Somehow my professors were civil enough to teach me that poor people actually do have rights**. While looking at an essay I wrote, I stumbled upon this quote from Vivyan Adair, who grew up as a poor woman on welfare: “Ultimately, we come to recognize that our bodies are not our own, that they are rather public property. State-mandated blood tests, interrogation of the most private aspects of our lives, the public humiliation of having to beg officials for food and medicine, and the loss of all right to privacy, teach us that our bodies are only useful as lessons, warnings, and signs of degradation that everyone loves to hate.” For some reason, poor people’s bodies are public property. People seem to think that welfare is some sort of easy way to live; that people are on welfare because it’s better than getting a job. But this is simply wrong. People don’t want to stay on welfare forever. Like the rest of America, they probably dream of owning their own house or business.

It has been documented by many a people that our society is not actually ridden with drug-addled welfare recipients. Indeed, most drug addicts are not actually on welfare. You probably don’t know this, but drugs cost a lot of money.*** And people seem to think that poor people are more likely to do drugs—thus the perception that welfare recipients are drug addicts and misusing the system. However, as you may have heard from this over-discussed argument, and I quote from the NYTimes, “Recent federal statistics indicate that welfare recipients are no more likely than the general population to abuse drugs. Data show that about 8 percent of people use drugs illegally. Before a random drug testing program in Michigan was suspended by a court challenge, about 8 percent of its public assistance applicants tested positive.” So, as the argument goes, our insistence that we drug test the poor only further propels the belief that poor people are drug addicts.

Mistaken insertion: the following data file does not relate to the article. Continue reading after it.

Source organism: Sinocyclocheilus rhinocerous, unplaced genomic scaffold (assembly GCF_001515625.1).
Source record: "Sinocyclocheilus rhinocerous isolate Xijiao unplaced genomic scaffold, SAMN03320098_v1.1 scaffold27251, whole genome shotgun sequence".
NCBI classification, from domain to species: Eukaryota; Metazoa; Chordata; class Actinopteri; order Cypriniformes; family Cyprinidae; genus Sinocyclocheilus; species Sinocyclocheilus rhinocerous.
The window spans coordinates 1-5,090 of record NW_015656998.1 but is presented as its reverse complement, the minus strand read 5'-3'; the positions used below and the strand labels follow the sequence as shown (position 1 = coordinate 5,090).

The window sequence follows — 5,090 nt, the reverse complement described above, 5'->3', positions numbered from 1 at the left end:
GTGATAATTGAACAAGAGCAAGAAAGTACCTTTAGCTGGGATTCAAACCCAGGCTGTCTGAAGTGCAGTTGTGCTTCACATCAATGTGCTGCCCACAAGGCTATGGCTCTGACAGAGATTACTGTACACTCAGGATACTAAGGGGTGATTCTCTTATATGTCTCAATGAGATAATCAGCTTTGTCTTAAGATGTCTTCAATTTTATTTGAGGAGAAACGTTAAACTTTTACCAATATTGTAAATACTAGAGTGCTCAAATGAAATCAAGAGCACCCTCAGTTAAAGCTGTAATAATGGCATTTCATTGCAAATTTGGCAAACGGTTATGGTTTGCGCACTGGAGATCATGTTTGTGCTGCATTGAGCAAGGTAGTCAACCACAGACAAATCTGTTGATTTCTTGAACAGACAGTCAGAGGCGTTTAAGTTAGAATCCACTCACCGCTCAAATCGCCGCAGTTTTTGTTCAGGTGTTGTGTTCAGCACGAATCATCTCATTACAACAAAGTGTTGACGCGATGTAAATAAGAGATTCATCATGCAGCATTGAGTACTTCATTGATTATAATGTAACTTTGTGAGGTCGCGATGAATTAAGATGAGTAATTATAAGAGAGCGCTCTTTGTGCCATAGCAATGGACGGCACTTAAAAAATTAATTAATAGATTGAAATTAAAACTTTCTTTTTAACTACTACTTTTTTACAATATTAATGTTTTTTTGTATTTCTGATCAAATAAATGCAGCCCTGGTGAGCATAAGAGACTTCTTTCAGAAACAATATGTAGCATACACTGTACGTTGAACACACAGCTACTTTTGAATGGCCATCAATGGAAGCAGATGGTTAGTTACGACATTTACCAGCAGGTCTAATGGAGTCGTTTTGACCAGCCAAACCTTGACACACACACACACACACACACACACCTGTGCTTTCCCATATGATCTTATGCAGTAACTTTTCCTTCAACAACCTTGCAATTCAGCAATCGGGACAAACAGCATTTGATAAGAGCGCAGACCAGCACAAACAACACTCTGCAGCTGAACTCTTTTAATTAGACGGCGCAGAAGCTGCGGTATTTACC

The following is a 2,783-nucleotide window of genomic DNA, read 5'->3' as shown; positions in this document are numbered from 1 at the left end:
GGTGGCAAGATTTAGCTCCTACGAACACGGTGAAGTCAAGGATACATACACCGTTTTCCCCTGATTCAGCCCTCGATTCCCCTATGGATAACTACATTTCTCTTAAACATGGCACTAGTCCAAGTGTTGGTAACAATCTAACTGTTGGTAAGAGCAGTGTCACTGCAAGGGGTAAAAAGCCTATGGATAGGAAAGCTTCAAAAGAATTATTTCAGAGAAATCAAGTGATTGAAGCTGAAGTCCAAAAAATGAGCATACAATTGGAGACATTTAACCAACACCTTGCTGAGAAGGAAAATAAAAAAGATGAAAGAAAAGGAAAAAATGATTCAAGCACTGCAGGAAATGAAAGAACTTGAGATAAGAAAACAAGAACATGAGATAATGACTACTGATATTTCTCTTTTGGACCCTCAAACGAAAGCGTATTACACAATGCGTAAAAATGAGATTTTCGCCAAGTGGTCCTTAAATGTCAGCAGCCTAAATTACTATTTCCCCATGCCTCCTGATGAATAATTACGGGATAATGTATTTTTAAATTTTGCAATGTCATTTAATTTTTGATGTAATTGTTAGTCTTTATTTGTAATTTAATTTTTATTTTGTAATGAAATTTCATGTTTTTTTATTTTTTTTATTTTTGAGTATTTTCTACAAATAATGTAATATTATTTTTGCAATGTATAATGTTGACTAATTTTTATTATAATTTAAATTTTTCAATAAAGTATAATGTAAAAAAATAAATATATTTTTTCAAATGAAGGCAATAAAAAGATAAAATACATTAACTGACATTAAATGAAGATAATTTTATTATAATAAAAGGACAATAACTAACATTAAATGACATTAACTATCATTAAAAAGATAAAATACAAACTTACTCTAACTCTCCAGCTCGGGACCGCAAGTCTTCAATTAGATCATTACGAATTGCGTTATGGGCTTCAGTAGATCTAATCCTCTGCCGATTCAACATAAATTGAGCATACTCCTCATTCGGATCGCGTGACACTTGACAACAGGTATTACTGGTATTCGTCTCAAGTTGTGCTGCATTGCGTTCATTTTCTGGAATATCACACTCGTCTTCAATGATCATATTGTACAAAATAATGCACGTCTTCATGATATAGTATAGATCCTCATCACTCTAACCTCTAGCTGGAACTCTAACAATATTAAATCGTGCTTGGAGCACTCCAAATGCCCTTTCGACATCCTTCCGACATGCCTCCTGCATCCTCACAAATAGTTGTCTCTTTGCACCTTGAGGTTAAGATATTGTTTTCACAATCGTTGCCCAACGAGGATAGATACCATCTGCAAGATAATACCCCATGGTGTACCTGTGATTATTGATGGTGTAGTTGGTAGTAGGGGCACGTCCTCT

And furthermore, other statistics show that 70% of drug users actually have a full time job (note the “drugs are expensive” statement above). You can Google this if you please.

For those college students that I may be targeting, please note that most of your loans and grants for school came from the government as aid to you. Since you clearly can’t put yourself in the position of a welfare recipient—I don’t know what you think poor people do, but I can definitely say they are not having the time of their lives living under the poverty line—giving the government this right could easily mean giving the government the right to test any person who is receiving aid. That’s you! And while I sincerely detest the slippery slope argument on any grounds, I don’t really see the difference between welfare and Medicaid and other types of aid us mildly poor people receive.

And, obviously, I wouldn’t end this without noting the fact that drug testing welfare recipients does not save the government any money, as noted in this recent Floridia article. I should also point out the the Governor of Florida, Rick Scott, who pushed this bill into action, owns the majority of shares in the company that does the drug testing, giving him significant financial gain for these measures.

*Yes, that’s the correct wording.

**Check your local library for a copy of the Constitution.

***Don’t quote me on that.

WARNING: I did not proof-read this very closely, as I find it boring to do.

Founding Fathers—Once a Liberal Drunk, Always a Liberal Drunk.

Let’s talk founding fathers. You might steer clear of conversations with such boring undertones, and frankly I don’t blame you. But let me shed some light on the most hilariously social founding father of all time: Benjamin Franklin.

Black and white photo of Benjamin Franklin

Here is Benny looking rather pudgy, and a bit colorless if I may say so.

The Benjamin Franklin I have in my mind (from a long history of shunning archaic fat men) is a reticent white man of the continual age of 80. Was Benjamin Franklin ever younger than 80? The answer is, of course, no. And actions speak louder than words in this situation, which may not mean anything to you just yet. But Franklin, whose iconic photo to the left seems rather harmless and portly—I’ll resist calling him beefy since I would never be able to unequate edible animals with Ben—was actually very mischievous and, surprisingly, farcical.

Perhaps the first man to coin the American Dream (the concept, not the term), Old Benny tended to write away his “errata” and leave behind sagacious maps for younger generations of  supposedly hearty half-witted ham heads. Continue reading